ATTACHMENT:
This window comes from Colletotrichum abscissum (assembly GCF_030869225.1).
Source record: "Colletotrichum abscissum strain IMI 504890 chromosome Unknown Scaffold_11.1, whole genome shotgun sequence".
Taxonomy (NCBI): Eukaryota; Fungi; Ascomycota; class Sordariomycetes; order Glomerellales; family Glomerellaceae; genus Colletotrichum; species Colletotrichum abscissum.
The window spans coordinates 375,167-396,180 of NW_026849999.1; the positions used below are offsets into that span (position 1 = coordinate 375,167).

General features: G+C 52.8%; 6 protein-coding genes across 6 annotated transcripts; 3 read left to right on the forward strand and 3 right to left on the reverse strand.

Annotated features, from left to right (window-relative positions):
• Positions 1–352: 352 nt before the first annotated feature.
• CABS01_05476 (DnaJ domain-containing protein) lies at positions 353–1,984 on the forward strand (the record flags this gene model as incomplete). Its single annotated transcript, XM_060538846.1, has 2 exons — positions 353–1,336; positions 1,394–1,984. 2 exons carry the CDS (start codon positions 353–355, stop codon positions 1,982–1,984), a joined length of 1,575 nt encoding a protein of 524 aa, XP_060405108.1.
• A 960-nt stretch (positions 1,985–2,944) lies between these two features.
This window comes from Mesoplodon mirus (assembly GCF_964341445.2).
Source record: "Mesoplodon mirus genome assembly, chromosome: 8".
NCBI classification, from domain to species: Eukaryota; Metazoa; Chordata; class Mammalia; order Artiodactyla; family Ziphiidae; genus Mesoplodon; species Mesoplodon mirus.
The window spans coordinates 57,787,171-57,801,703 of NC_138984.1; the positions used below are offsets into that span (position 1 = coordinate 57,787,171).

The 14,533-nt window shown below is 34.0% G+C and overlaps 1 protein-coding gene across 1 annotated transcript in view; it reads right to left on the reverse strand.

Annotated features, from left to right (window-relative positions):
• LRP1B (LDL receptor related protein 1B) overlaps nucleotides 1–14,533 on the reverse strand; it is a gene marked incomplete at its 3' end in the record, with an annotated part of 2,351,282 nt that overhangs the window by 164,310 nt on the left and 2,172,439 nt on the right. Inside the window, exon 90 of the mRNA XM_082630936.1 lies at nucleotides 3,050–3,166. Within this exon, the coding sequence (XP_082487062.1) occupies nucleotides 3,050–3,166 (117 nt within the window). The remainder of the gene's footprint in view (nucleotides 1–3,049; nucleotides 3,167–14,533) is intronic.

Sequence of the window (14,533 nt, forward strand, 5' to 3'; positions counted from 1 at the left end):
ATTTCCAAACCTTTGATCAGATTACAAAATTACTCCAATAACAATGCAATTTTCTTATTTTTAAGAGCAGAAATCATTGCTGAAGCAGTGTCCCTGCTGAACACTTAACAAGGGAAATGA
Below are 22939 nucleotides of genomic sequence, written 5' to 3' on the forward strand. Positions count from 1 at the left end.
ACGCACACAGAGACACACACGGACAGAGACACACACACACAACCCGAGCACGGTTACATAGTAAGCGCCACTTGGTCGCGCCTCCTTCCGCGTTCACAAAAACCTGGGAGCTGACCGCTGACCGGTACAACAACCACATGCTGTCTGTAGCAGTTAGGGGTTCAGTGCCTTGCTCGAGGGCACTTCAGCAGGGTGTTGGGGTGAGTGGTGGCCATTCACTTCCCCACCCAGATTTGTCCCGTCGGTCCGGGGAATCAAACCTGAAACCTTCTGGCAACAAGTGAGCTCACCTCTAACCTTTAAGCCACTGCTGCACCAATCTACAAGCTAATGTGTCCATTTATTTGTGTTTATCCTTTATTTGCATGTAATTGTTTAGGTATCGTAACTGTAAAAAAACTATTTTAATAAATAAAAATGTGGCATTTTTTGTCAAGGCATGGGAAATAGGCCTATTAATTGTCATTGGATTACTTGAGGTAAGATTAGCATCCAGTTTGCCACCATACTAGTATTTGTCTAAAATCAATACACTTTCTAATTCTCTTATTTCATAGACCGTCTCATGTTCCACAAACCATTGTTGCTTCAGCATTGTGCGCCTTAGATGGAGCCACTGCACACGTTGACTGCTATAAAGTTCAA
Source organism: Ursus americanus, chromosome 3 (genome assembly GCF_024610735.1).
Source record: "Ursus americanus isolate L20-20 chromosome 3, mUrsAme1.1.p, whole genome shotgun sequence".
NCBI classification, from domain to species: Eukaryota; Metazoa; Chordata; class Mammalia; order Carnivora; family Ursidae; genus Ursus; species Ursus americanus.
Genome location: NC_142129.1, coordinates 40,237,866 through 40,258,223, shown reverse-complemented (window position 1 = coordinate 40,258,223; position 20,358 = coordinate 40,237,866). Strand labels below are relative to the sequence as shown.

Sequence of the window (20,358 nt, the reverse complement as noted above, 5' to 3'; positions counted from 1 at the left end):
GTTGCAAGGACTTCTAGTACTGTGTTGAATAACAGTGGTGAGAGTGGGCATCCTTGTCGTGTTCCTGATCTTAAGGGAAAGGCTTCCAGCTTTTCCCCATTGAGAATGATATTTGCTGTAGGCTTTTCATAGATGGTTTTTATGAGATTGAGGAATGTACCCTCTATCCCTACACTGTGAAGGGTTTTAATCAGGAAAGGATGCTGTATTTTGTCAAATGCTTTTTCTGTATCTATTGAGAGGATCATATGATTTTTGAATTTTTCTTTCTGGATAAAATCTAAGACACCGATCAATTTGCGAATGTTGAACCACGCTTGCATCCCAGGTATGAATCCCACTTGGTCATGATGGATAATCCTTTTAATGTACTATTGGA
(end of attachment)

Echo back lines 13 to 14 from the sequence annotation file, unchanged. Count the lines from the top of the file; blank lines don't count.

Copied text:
The window spans coordinates 57,787,171-57,801,703 of NC_138984.1; the positions used below are offsets into that span (position 1 = coordinate 57,787,171).

The 14,533-nt window shown below is 34.0% G+C and overlaps 1 protein-coding gene across 1 annotated transcript in view; it reads right to left on the reverse strand.